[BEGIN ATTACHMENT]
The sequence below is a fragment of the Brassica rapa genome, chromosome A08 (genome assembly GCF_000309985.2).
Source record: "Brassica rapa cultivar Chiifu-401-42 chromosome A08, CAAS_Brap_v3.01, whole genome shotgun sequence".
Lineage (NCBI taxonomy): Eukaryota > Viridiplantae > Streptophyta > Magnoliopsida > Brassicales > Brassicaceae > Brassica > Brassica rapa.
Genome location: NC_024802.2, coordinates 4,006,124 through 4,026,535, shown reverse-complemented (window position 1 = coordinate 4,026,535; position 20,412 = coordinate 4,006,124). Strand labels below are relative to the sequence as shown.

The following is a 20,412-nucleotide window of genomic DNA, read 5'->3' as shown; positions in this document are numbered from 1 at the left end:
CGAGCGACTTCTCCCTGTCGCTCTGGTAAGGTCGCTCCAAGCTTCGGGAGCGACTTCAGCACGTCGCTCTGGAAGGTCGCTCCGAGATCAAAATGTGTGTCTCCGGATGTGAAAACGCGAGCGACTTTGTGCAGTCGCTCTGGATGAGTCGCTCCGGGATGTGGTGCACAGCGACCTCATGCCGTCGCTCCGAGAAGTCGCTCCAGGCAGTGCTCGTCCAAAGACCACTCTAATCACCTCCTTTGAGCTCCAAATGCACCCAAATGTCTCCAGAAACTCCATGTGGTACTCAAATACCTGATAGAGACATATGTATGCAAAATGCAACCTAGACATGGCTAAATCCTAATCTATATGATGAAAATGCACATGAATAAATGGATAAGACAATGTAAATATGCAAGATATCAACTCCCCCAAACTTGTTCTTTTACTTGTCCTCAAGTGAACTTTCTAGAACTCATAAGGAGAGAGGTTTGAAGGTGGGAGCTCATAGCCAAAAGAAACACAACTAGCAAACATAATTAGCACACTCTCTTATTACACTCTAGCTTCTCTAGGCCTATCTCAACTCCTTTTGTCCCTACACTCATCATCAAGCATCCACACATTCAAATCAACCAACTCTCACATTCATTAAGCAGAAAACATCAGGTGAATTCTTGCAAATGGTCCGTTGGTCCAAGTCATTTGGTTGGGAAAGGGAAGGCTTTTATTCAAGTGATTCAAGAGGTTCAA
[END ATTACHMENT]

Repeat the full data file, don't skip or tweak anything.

The sequence below is a fragment of the Brassica rapa genome, chromosome A08 (genome assembly GCF_000309985.2).
Source record: "Brassica rapa cultivar Chiifu-401-42 chromosome A08, CAAS_Brap_v3.01, whole genome shotgun sequence".
Lineage (NCBI taxonomy): Eukaryota > Viridiplantae > Streptophyta > Magnoliopsida > Brassicales > Brassicaceae > Brassica > Brassica rapa.
Genome location: NC_024802.2, coordinates 4,006,124 through 4,026,535, shown reverse-complemented (window position 1 = coordinate 4,026,535; position 20,412 = coordinate 4,006,124). Strand labels below are relative to the sequence as shown.

The following is a 20,412-nucleotide window of genomic DNA, read 5'->3' as shown; positions in this document are numbered from 1 at the left end:
CGAGCGACTTCTCCCTGTCGCTCTGGTAAGGTCGCTCCAAGCTTCGGGAGCGACTTCAGCACGTCGCTCTGGAAGGTCGCTCCGAGATCAAAATGTGTGTCTCCGGATGTGAAAACGCGAGCGACTTTGTGCAGTCGCTCTGGATGAGTCGCTCCGGGATGTGGTGCACAGCGACCTCATGCCGTCGCTCCGAGAAGTCGCTCCAGGCAGTGCTCGTCCAAAGACCACTCTAATCACCTCCTTTGAGCTCCAAATGCACCCAAATGTCTCCAGAAACTCCATGTGGTACTCAAATACCTGATAGAGACATATGTATGCAAAATGCAACCTAGACATGGCTAAATCCTAATCTATATGATGAAAATGCACATGAATAAATGGATAAGACAATGTAAATATGCAAGATATCAACTCCCCCAAACTTGTTCTTTTACTTGTCCTCAAGTGAACTTTCTAGAACTCATAAGGAGAGAGGTTTGAAGGTGGGAGCTCATAGCCAAAAGAAACACAACTAGCAAACATAATTAGCACACTCTCTTATTACACTCTAGCTTCTCTAGGCCTATCTCAACTCCTTTTGTCCCTACACTCATCATCAAGCATCCACACATTCAAATCAACCAACTCTCACATTCATTAAGCAGAAAACATCAGGTGAATTCTTGCAAATGGTCCGTTGGTCCAAGTCATTTGGTTGGGAAAGGGAAGGCTTTTATTCAAGTGATTCAAGAGGTTCAA